2. “In the spirit of freedom and collaboration there must be the perception of teaming or of unity not just in word but in reality. Where tech and business teams can both voice solutions and contribute in the success of the greater company without experiencing a slave-to-master hidden tone or attitude. This is a hard balance to find and usually starts at the top. The shepherds must get along.”
3. “Constant communication; seek buy-in. Deliver early and often with demos and be open to change. One team mindset, not us vs. them.”
4. “As a business partner, I would say the key thing is inclusion. Include me in your tech discussion. Yes, I understand more than you think. Collaborate with the business, we are the voice of the customer. We work closely with the stakeholders, we know what their needs are. This goes a long way in creating great customer experiences and client satisfaction.”
5. “Trust the technology expert. (Ask questions, get details, but remember you’re not a dev, dba, or network specialist, give them the opportunity to solve problems.)”
6. “Clearly communicate your expectations of a project. When a partner is involved ensure that both the technology team and the developer understand what is needed.”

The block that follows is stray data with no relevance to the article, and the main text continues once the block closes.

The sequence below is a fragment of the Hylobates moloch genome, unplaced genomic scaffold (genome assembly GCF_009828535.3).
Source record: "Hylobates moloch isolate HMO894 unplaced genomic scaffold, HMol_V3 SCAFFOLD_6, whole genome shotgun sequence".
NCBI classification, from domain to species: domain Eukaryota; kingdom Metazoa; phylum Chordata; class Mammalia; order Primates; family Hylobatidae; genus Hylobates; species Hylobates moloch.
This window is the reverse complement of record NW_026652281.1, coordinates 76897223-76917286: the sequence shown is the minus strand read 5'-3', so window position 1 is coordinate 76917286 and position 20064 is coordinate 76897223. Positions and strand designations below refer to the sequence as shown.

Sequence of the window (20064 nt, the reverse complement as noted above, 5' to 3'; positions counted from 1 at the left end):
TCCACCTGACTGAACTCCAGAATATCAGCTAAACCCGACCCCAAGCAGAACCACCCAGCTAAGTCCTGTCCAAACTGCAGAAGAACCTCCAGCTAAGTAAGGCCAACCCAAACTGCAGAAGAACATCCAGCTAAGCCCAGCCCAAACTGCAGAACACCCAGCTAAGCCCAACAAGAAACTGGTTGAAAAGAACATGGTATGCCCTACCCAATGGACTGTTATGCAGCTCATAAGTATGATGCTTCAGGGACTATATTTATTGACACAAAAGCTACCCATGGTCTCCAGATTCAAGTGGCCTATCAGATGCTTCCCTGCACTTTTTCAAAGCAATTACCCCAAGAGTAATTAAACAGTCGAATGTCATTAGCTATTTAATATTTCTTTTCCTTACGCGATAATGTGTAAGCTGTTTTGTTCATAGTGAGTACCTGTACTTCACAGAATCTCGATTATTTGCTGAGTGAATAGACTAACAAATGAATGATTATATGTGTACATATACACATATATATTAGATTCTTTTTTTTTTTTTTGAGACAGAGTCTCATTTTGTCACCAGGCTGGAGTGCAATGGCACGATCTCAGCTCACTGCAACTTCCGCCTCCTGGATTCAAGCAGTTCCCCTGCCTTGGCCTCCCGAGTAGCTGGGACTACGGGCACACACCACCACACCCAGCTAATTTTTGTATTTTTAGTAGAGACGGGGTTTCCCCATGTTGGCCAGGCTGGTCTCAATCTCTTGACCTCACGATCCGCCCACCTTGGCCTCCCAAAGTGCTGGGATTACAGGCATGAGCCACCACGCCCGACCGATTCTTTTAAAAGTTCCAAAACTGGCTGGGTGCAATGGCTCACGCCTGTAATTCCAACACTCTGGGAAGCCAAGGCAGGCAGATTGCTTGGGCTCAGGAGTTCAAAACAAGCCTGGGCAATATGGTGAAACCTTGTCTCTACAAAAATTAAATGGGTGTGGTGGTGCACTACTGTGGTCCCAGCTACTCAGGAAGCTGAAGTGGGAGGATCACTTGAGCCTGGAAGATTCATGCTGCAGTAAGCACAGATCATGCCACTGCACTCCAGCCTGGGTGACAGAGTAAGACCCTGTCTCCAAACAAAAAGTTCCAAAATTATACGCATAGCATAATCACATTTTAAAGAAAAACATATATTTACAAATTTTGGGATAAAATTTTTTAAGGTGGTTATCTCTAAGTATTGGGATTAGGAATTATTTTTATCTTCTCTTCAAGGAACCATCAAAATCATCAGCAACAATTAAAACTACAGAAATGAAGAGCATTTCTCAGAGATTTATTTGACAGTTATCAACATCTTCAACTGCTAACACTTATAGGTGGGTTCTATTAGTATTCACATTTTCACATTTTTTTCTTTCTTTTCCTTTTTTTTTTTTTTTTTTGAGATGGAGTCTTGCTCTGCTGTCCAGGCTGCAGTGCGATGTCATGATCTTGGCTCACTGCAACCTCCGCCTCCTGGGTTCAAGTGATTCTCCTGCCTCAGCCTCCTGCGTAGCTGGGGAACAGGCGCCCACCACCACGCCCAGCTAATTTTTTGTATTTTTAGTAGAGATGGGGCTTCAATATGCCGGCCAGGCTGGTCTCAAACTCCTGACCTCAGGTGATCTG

7. “Accept responsibility and share credit.”
8. “The best thing I’ve seen to make our partnership run smoothly is be out in front of us. Think about where we need to go and describe and plan out in front so we can work together seamlessly.”
I’ll not spend too much time focusing on “when it doesn’t work well.” Rest assured the defi team had plenty to say about the hugely negative impact on project performance and team morale when poor communication, undefined expectations, not listening, and not considering the full impact of decisions on all teams. Instead, I’ll end with these words from one wise team member that are relevant regardless of department:
“Having to have 100 percent proof that something will correct an issue [doesn’t work well]. We all know how important it is to get things right, but sometimes we have to make the best educated guess we can based on the evidence we have to try and correct a situation as quickly as possible.”
What to do next
Maybe now you’re thinking it’s time to get your love languages aligned. Here’s a quick wrap-up of what you should do next.
1. Choose the right goal. Make sure your departments are all going toward the same destination and the same goal; that everyone knows the destination and goal, and you repeat, repeat, and repeat them often.
2. And the right cadence. Once you are all going toward the same destination, help keep each other on track by remembering the goal, but don’t be afraid to brainstorm on the route to get there. Listen, trust, and consider other paths and perspectives. Yours might be faster. But theirs might be better. Compromise means giving a little on both sides to gain a lot.
3. With the right people. Make sure you have the right people — both leading your troops and in the trenches — and don’t be afraid to make the changes you need to bring the greatest good to your organization as a whole.